Which way is east?

Before last week, what I knew about Berlin would have fit on the back of a milk carton. Think Berlin – think the wall. Visiting the wall (or what’s left of it) has been on my list of things to do since I first read a John Le Carré novel. The boundary between east and west has fascinated me – and the thought of two such diverse ways of life living in the shadow of the same wall is hard to imagine.

First built during the night of 13 August 1961, the wall was regenerated four times. The second wall was built in June 1962 and the first renovated to make it even more difficult to breach. The third generation appeared in 1965 – a more advanced structure with concrete slabs between steel girders. The final iteration came ten years later in 1975. Some basic facts: In its heyday, the wall boasted 302 watch towers and stood  3.6m (11.81 ft.) high. 96 miles (155 km) long, the border between East and West Berlin stretched for 27 miles (43.1 km).  Today, a 300 m section has been retained and around the city, sections have been used as a canvas and stand as living testimony to a division that is now a but a memory.

There is one stretch near Potsdam Platz where you can walk along the foundation. A line of bricks shows where the wall once stood. Straddling this line, and looking right and left it’s impossible to discern a difference in the two landscapes. I was thoroughly confused for most of the weekend – and never more so than when we were at Checkpoint Charlie. I am convinced that the sign is back to front.Either that, or my sense of direction and ability to read a map are both a lot worse than I’d ever imagined.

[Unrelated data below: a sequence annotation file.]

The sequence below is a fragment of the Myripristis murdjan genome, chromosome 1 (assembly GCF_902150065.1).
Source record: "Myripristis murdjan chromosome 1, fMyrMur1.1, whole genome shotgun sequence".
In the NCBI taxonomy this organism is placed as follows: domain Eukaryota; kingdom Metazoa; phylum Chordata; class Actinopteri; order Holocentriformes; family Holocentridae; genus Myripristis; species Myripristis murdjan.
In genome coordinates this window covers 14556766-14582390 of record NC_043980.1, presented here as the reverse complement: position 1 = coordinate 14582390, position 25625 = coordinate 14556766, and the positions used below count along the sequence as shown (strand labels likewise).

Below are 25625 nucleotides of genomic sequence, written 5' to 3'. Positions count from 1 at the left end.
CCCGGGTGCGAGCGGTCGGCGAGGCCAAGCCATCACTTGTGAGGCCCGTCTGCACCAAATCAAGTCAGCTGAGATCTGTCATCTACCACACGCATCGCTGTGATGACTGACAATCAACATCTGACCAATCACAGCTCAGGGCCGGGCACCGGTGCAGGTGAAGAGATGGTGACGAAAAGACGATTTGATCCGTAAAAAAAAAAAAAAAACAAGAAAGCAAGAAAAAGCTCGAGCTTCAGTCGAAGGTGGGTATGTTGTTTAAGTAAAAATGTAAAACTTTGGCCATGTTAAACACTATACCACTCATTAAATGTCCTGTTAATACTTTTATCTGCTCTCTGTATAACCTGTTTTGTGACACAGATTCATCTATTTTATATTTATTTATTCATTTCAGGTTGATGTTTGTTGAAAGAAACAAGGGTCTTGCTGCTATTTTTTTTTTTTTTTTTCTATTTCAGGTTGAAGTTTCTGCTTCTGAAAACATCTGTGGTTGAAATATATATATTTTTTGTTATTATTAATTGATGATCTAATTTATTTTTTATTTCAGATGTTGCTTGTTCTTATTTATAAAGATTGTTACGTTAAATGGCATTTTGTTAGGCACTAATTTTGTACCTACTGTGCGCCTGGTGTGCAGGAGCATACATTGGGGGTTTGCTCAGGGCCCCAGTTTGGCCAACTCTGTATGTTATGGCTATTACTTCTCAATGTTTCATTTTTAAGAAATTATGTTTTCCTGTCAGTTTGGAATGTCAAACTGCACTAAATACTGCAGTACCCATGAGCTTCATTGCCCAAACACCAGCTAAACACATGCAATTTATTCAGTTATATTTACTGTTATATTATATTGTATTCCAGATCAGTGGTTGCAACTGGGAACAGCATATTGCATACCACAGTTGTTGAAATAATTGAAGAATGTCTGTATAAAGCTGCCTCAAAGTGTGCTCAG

Standing in front of this sign, I had my back to Alexander Platz, which is firmly rooted in the former East Berlin. So how is it possible that I could be leaving the American sector? It did my head in. But not enough to distract me from the reality of what happened and the numbers of people who died trying to escape to the west.

5 replies
  1. Tim Child
    Tim Child says:

    It was one great life experiences going into East Berlin for the first time. We drove in and the car was searched thoroughly. The cars were searched in both direction. For instance we were not permitted to take a map into the Russian sector which showed anything of the west. We also had to change money – if I recall correctly 50 East Germany Marks a day. This was very difficult to spend. At one point we sat in the poshest restaurant in the city trying to spend the money on food we did not need and then we realised we were sitting next to a local couple sharing a coffee because they could not afford anything else. You became aware of the Stasi very quickly. At one point one came over to talk to me, complete with dark leather jacket even though it was summer, and asked me to be careful with my passport as he spotted two guys watching me.

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  2. Steven Micallef
    Steven Micallef says:

    Well, on the pic the sign say “You are entering…..” not Leaving, the American sector. So, if you had your back to Alexander Platz, which is firmly rooted in the former East Berlin, you would be leaving that sector and not the American, which you would have been entering!!!!

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  3. Bernard Adams
    Bernard Adams says:

    I always like the tale of the two East German border guards in their watchtower, in front of them the lights and activity of West Berlin, behind them the dark and quiet of the East. Hans says, ‘Fritz, do you know what I’m thinking?’ Fritz replies ‘”Reckon so.’ Hans: ‘Then I must arrest you.’

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